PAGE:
- Jerry Crasnick, ESPN.com MLB Sr. Writer
- 0 Shares
PHILADELPHIA -- Phillies fans have waited 14 years for their team to appear in a postseason game, so it seems only fitting that they'll spend at least one more night in a state of suspended animation.
Just imagine how the manager must feel. As the 2007 season's clock approaches midnight, Charlie Manuel has no idea if he'll emerge from this ordeal as Mr. Popularity or turn back into a bumpkin.
A game that began with shadows creeping across the Citizens Bank Park infield turned into a gut-churning exercise in procrastination. With a loss by slumping New York and a win over Washington's Matt Chico, the Phillies would have had the luxury of celebrating the National League East title, giving the regulars some rest in the season finale and arranging their playoff rotation -- in that order.
Scratch that game plan. The combination of a 13-0 New York win over Florida coupled with a 4-2 Phillies loss to Washington puts the Mets and Phillies in a dead heat at 88-73. And sometime in the next 24 or 48 hours, Philly die-hards will discover if their team is blessed or cursed, whether the 2007 season is one to remember or lament, and if Manuel is sly as a fox or just an upbeat, fun-loving baseball lifer who couldn't seal the deal.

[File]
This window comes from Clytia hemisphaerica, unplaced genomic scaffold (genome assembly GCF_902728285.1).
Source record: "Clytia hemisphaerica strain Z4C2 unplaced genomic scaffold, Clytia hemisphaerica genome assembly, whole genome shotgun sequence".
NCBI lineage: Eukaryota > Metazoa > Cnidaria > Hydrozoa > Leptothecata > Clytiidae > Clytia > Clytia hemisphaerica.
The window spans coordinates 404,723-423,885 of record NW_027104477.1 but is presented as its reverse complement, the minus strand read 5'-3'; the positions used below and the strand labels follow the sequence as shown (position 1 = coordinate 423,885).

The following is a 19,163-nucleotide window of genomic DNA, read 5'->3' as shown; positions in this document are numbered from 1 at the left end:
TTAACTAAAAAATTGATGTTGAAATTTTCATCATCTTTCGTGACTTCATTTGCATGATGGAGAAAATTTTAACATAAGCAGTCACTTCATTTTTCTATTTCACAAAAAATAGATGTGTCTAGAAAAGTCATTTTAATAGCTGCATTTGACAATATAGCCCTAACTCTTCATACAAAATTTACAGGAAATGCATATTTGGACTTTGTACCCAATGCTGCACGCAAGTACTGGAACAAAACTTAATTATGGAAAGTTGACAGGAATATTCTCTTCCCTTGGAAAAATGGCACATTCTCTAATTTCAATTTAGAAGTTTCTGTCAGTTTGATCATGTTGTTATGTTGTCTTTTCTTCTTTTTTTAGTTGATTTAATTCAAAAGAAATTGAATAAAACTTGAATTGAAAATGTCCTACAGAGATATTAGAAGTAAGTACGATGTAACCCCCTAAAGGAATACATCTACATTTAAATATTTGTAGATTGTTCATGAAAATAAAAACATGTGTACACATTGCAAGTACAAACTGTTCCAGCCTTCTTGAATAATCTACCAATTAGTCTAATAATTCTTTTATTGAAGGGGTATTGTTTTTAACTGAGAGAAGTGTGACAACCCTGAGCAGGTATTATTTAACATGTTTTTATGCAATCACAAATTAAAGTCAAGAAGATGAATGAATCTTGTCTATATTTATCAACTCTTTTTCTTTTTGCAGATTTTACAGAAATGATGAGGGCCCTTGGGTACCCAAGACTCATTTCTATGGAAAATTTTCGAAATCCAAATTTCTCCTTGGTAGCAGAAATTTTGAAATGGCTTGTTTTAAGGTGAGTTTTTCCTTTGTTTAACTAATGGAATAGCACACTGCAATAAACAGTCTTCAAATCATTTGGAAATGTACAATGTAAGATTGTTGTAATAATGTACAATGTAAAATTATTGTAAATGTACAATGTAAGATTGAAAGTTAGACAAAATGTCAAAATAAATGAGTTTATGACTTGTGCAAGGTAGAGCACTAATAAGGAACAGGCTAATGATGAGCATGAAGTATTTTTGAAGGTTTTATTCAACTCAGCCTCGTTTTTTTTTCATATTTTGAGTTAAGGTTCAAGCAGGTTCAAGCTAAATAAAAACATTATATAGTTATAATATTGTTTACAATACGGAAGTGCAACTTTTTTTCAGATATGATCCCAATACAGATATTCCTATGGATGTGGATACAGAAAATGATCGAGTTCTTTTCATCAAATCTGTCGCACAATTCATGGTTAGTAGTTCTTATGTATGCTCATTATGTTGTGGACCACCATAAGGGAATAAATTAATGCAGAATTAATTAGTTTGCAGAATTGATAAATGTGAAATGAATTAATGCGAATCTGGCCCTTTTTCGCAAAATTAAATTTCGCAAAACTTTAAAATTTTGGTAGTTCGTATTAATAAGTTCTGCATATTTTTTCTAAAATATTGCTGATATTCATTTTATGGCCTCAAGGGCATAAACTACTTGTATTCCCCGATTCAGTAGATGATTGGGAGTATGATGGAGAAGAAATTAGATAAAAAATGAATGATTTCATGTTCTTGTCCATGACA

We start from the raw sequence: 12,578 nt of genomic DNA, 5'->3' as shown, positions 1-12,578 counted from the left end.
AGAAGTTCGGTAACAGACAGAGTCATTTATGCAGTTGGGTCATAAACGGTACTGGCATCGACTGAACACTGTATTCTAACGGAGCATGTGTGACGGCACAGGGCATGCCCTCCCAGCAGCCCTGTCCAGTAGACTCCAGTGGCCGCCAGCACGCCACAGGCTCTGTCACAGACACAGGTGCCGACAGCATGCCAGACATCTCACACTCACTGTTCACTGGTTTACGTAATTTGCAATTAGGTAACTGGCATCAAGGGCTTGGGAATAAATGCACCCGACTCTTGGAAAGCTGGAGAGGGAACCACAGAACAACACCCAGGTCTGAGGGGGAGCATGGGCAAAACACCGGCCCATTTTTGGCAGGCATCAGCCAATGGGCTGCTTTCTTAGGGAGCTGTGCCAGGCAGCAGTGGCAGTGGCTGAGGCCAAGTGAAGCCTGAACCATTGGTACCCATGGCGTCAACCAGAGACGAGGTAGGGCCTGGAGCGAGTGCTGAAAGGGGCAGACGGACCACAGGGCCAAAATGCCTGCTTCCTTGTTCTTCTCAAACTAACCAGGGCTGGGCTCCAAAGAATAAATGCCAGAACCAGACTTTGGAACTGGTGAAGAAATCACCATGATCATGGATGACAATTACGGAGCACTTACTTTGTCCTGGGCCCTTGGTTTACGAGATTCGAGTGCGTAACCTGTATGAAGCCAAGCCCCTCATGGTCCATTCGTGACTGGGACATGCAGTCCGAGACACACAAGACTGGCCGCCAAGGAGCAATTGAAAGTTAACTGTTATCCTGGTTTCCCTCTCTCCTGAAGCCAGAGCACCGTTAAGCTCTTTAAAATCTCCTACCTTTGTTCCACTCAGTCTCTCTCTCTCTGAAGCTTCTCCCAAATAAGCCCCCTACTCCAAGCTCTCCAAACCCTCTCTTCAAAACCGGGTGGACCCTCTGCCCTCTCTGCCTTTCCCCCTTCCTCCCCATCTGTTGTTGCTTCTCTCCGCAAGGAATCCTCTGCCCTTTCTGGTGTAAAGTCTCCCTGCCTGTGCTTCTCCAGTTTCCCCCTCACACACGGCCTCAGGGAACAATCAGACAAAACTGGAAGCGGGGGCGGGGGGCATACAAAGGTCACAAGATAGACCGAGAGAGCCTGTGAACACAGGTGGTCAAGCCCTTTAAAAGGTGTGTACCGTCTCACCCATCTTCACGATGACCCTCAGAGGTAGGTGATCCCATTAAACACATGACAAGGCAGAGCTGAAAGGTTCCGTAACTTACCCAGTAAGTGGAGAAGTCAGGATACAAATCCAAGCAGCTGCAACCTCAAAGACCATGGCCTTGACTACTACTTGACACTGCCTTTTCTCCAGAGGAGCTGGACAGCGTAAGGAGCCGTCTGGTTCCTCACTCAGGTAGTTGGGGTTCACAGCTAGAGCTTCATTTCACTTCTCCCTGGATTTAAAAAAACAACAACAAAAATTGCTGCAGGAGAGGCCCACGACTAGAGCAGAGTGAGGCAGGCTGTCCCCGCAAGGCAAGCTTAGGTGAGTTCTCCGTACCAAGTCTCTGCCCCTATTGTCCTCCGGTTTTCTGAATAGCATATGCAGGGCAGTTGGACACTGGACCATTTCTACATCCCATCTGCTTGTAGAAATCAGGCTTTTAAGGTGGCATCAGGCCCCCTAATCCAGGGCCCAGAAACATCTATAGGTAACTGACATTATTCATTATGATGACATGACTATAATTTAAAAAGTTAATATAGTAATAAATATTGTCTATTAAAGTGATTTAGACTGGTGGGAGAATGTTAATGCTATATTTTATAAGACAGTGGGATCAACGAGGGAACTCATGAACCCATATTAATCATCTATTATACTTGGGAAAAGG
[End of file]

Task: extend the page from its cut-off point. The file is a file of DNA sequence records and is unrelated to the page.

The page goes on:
Pardon the Phillies if they feel emotionally whiplashed. After spending 158 games out of first place, they finally tied the Mets on Thursday. Then they took sole possession of the lead Friday. And now they'll try to reclaim the lead when it matters most before a stadium full of rally-towel-waving maniacs.
"The way I look at it, it's another game," first baseman Ryan Howard said. "I know there are a lot of outside sources that like to add a little pressure. But the way this team has battled through this entire season, to have it come down to the final day is fun for me. Hopefully, it will be fun for everybody else, too."
Philadelphia's scheduled starting pitcher might be velocity-impaired, but it's unlikely he'll be overwhelmed by pregame jitters. In a classic case of AARP symmetry at work, 44-year-old Jamie Moyer will take on Jason Bergmann in the season finale at Citizens Bank Park, while 41-year-old Tom Glavine goes for the Mets against Dontrelle Willis in New York.
If the Phillies do, indeed, make the playoffs for the first time since 1993, Manuel might be tempted to go with a seven-man pitching staff. He's set with Cole Hamels, Kyle Kendrick, Kyle Lohse and Moyer in the rotation, and he has three guys at the back end of the bullpen that he trusts in J.C. Romero, Tom Gordon and closer Brett Myers.
After that, the Phillies have a bunch of guys who make the manager pace incessantly in the dugout. It's a great weight-loss plan, but not so good for emotional stability.
With nowhere else to turn Saturday, Manuel gave the ball to Adam Eaton, whose 10-10 record doesn't come close to reflecting the troubles he's seen. In the first year of a three-year, $24.5 million contract, Eaton has a dreadful 6.29 ERA and a 1.63 WHIP. He's been a fantasy league nightmare.